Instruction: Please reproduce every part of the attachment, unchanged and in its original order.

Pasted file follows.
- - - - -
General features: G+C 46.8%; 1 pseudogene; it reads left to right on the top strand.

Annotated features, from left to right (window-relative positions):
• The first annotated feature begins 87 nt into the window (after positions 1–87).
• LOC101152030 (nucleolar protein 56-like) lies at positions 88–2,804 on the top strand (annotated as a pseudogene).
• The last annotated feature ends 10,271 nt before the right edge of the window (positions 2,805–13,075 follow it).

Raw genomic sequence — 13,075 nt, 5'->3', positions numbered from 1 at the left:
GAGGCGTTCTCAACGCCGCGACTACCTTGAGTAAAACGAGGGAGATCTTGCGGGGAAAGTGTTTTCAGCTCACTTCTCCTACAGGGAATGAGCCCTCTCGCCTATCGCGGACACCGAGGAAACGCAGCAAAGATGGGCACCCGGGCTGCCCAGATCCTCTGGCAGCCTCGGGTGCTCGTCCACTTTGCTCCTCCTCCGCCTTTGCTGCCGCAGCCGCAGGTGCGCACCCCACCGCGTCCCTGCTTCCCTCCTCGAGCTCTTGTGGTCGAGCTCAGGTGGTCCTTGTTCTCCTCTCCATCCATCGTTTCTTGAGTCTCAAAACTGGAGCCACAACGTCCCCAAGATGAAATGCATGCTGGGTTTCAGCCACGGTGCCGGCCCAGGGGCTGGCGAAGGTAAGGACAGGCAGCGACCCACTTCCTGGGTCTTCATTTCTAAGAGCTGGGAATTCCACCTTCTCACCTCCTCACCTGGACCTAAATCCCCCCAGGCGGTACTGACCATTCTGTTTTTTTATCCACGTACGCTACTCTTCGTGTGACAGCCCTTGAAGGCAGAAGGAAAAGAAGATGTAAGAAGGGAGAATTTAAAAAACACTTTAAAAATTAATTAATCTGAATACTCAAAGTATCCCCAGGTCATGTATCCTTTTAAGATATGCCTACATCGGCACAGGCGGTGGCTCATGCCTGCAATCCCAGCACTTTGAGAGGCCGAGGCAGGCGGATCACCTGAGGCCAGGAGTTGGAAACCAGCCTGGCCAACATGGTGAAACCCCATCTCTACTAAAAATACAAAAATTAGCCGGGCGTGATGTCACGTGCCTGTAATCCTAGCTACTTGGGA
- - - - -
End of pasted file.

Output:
General features: G+C 46.8%; 1 pseudogene; it reads left to right on the top strand.

Annotated features, from left to right (window-relative positions):
• The first annotated feature begins 87 nt into the window (after positions 1–87).
• LOC101152030 (nucleolar protein 56-like) lies at positions 88–2,804 on the top strand (annotated as a pseudogene).
• The last annotated feature ends 10,271 nt before the right edge of the window (positions 2,805–13,075 follow it).

Raw genomic sequence — 13,075 nt, 5'->3', positions numbered from 1 at the left:
GAGGCGTTCTCAACGCCGCGACTACCTTGAGTAAAACGAGGGAGATCTTGCGGGGAAAGTGTTTTCAGCTCACTTCTCCTACAGGGAATGAGCCCTCTCGCCTATCGCGGACACCGAGGAAACGCAGCAAAGATGGGCACCCGGGCTGCCCAGATCCTCTGGCAGCCTCGGGTGCTCGTCCACTTTGCTCCTCCTCCGCCTTTGCTGCCGCAGCCGCAGGTGCGCACCCCACCGCGTCCCTGCTTCCCTCCTCGAGCTCTTGTGGTCGAGCTCAGGTGGTCCTTGTTCTCCTCTCCATCCATCGTTTCTTGAGTCTCAAAACTGGAGCCACAACGTCCCCAAGATGAAATGCATGCTGGGTTTCAGCCACGGTGCCGGCCCAGGGGCTGGCGAAGGTAAGGACAGGCAGCGACCCACTTCCTGGGTCTTCATTTCTAAGAGCTGGGAATTCCACCTTCTCACCTCCTCACCTGGACCTAAATCCCCCCAGGCGGTACTGACCATTCTGTTTTTTTATCCACGTACGCTACTCTTCGTGTGACAGCCCTTGAAGGCAGAAGGAAAAGAAGATGTAAGAAGGGAGAATTTAAAAAACACTTTAAAAATTAATTAATCTGAATACTCAAAGTATCCCCAGGTCATGTATCCTTTTAAGATATGCCTACATCGGCACAGGCGGTGGCTCATGCCTGCAATCCCAGCACTTTGAGAGGCCGAGGCAGGCGGATCACCTGAGGCCAGGAGTTGGAAACCAGCCTGGCCAACATGGTGAAACCCCATCTCTACTAAAAATACAAAAATTAGCCGGGCGTGATGTCACGTGCCTGTAATCCTAGCTACTTGGGA